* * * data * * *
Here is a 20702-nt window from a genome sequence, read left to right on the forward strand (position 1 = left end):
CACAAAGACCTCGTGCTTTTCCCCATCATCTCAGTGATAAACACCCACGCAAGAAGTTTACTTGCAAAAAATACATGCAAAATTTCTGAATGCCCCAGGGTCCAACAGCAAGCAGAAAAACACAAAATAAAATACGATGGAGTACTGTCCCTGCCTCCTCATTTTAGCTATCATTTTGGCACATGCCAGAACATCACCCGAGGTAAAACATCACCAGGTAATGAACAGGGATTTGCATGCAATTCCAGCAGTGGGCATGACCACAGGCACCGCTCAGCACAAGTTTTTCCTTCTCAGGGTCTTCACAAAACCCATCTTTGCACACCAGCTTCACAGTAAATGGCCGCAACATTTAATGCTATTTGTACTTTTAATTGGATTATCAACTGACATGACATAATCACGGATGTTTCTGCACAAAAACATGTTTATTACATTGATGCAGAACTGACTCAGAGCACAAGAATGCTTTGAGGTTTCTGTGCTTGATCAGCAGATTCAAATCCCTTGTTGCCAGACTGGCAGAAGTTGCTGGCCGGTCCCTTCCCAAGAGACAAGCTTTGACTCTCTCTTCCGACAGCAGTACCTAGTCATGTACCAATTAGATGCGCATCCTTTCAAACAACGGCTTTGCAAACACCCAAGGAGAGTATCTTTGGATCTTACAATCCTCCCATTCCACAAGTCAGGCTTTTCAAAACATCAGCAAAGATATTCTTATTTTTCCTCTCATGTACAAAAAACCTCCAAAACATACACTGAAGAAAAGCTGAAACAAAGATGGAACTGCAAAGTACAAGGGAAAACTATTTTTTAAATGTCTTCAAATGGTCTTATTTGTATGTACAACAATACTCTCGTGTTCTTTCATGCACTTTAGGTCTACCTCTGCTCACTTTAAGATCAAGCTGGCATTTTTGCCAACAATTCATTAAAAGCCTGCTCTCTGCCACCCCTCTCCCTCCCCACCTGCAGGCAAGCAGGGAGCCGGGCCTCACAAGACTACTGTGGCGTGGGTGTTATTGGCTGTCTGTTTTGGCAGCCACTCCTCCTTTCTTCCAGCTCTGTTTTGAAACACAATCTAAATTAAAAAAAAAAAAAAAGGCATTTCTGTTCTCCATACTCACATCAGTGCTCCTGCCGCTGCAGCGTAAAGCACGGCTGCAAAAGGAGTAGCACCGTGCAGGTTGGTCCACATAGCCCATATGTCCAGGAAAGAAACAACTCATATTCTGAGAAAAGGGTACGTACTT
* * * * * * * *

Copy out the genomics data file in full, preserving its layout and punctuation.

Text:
Here is a 20702-nt window from a genome sequence, read left to right on the forward strand (position 1 = left end):
CACAAAGACCTCGTGCTTTTCCCCATCATCTCAGTGATAAACACCCACGCAAGAAGTTTACTTGCAAAAAATACATGCAAAATTTCTGAATGCCCCAGGGTCCAACAGCAAGCAGAAAAACACAAAATAAAATACGATGGAGTACTGTCCCTGCCTCCTCATTTTAGCTATCATTTTGGCACATGCCAGAACATCACCCGAGGTAAAACATCACCAGGTAATGAACAGGGATTTGCATGCAATTCCAGCAGTGGGCATGACCACAGGCACCGCTCAGCACAAGTTTTTCCTTCTCAGGGTCTTCACAAAACCCATCTTTGCACACCAGCTTCACAGTAAATGGCCGCAACATTTAATGCTATTTGTACTTTTAATTGGATTATCAACTGACATGACATAATCACGGATGTTTCTGCACAAAAACATGTTTATTACATTGATGCAGAACTGACTCAGAGCACAAGAATGCTTTGAGGTTTCTGTGCTTGATCAGCAGATTCAAATCCCTTGTTGCCAGACTGGCAGAAGTTGCTGGCCGGTCCCTTCCCAAGAGACAAGCTTTGACTCTCTCTTCCGACAGCAGTACCTAGTCATGTACCAATTAGATGCGCATCCTTTCAAACAACGGCTTTGCAAACACCCAAGGAGAGTATCTTTGGATCTTACAATCCTCCCATTCCACAAGTCAGGCTTTTCAAAACATCAGCAAAGATATTCTTATTTTTCCTCTCATGTACAAAAAACCTCCAAAACATACACTGAAGAAAAGCTGAAACAAAGATGGAACTGCAAAGTACAAGGGAAAACTATTTTTTAAATGTCTTCAAATGGTCTTATTTGTATGTACAACAATACTCTCGTGTTCTTTCATGCACTTTAGGTCTACCTCTGCTCACTTTAAGATCAAGCTGGCATTTTTGCCAACAATTCATTAAAAGCCTGCTCTCTGCCACCCCTCTCCCTCCCCACCTGCAGGCAAGCAGGGAGCCGGGCCTCACAAGACTACTGTGGCGTGGGTGTTATTGGCTGTCTGTTTTGGCAGCCACTCCTCCTTTCTTCCAGCTCTGTTTTGAAACACAATCTAAATTAAAAAAAAAAAAAAAGGCATTTCTGTTCTCCATACTCACATCAGTGCTCCTGCCGCTGCAGCGTAAAGCACGGCTGCAAAAGGAGTAGCACCGTGCAGGTTGGTCCACATAGCCCATATGTCCAGGAAAGAAACAACTCATATTCTGAGAAAAGGGTACGTACTT